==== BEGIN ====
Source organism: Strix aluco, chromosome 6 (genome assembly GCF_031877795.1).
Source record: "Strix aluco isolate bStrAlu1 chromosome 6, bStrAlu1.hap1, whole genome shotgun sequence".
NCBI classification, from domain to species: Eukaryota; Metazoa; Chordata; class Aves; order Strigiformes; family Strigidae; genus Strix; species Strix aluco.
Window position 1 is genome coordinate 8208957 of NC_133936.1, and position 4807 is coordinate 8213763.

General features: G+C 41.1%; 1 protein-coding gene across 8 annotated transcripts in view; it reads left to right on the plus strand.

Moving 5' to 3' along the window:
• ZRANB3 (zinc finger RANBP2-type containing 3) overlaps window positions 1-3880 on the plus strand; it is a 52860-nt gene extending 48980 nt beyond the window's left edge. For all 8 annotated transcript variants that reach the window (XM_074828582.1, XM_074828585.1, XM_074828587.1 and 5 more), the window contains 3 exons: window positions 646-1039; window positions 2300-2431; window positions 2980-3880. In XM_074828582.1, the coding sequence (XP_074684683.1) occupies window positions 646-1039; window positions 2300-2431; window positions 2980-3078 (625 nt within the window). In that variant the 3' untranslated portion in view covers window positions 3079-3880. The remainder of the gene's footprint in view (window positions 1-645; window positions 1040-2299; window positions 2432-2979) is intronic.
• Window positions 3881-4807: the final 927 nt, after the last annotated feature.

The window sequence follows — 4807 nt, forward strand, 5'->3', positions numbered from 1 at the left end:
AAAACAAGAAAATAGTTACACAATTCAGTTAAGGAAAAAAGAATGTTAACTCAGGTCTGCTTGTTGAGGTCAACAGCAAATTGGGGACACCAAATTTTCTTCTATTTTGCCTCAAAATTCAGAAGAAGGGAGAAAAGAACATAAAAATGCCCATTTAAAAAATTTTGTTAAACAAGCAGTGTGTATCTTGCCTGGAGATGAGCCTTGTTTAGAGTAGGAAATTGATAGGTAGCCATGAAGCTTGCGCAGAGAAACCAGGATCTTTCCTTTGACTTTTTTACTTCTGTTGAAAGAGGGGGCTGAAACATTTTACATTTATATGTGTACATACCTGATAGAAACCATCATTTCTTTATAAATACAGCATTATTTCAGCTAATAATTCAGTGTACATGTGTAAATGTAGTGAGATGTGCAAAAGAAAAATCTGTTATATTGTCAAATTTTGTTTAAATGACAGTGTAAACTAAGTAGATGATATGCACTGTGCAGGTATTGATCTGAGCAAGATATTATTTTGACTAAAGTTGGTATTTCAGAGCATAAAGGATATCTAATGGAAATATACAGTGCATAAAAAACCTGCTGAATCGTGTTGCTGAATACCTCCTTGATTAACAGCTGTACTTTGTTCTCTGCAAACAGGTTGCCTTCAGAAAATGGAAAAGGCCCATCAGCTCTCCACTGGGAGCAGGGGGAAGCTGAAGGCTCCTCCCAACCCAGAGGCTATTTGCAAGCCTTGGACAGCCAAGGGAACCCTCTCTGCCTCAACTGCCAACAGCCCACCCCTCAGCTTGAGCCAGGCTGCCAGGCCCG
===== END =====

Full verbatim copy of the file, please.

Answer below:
Source organism: Strix aluco, chromosome 6 (genome assembly GCF_031877795.1).
Source record: "Strix aluco isolate bStrAlu1 chromosome 6, bStrAlu1.hap1, whole genome shotgun sequence".
NCBI classification, from domain to species: Eukaryota; Metazoa; Chordata; class Aves; order Strigiformes; family Strigidae; genus Strix; species Strix aluco.
Window position 1 is genome coordinate 8208957 of NC_133936.1, and position 4807 is coordinate 8213763.

General features: G+C 41.1%; 1 protein-coding gene across 8 annotated transcripts in view; it reads left to right on the plus strand.

Moving 5' to 3' along the window:
• ZRANB3 (zinc finger RANBP2-type containing 3) overlaps window positions 1-3880 on the plus strand; it is a 52860-nt gene extending 48980 nt beyond the window's left edge. For all 8 annotated transcript variants that reach the window (XM_074828582.1, XM_074828585.1, XM_074828587.1 and 5 more), the window contains 3 exons: window positions 646-1039; window positions 2300-2431; window positions 2980-3880. In XM_074828582.1, the coding sequence (XP_074684683.1) occupies window positions 646-1039; window positions 2300-2431; window positions 2980-3078 (625 nt within the window). In that variant the 3' untranslated portion in view covers window positions 3079-3880. The remainder of the gene's footprint in view (window positions 1-645; window positions 1040-2299; window positions 2432-2979) is intronic.
• Window positions 3881-4807: the final 927 nt, after the last annotated feature.

The window sequence follows — 4807 nt, forward strand, 5'->3', positions numbered from 1 at the left end:
AAAACAAGAAAATAGTTACACAATTCAGTTAAGGAAAAAAGAATGTTAACTCAGGTCTGCTTGTTGAGGTCAACAGCAAATTGGGGACACCAAATTTTCTTCTATTTTGCCTCAAAATTCAGAAGAAGGGAGAAAAGAACATAAAAATGCCCATTTAAAAAATTTTGTTAAACAAGCAGTGTGTATCTTGCCTGGAGATGAGCCTTGTTTAGAGTAGGAAATTGATAGGTAGCCATGAAGCTTGCGCAGAGAAACCAGGATCTTTCCTTTGACTTTTTTACTTCTGTTGAAAGAGGGGGCTGAAACATTTTACATTTATATGTGTACATACCTGATAGAAACCATCATTTCTTTATAAATACAGCATTATTTCAGCTAATAATTCAGTGTACATGTGTAAATGTAGTGAGATGTGCAAAAGAAAAATCTGTTATATTGTCAAATTTTGTTTAAATGACAGTGTAAACTAAGTAGATGATATGCACTGTGCAGGTATTGATCTGAGCAAGATATTATTTTGACTAAAGTTGGTATTTCAGAGCATAAAGGATATCTAATGGAAATATACAGTGCATAAAAAACCTGCTGAATCGTGTTGCTGAATACCTCCTTGATTAACAGCTGTACTTTGTTCTCTGCAAACAGGTTGCCTTCAGAAAATGGAAAAGGCCCATCAGCTCTCCACTGGGAGCAGGGGGAAGCTGAAGGCTCCTCCCAACCCAGAGGCTATTTGCAAGCCTTGGACAGCCAAGGGAACCCTCTCTGCCTCAACTGCCAACAGCCCACCCCTCAGCTTGAGCCAGGCTGCCAGGCCCG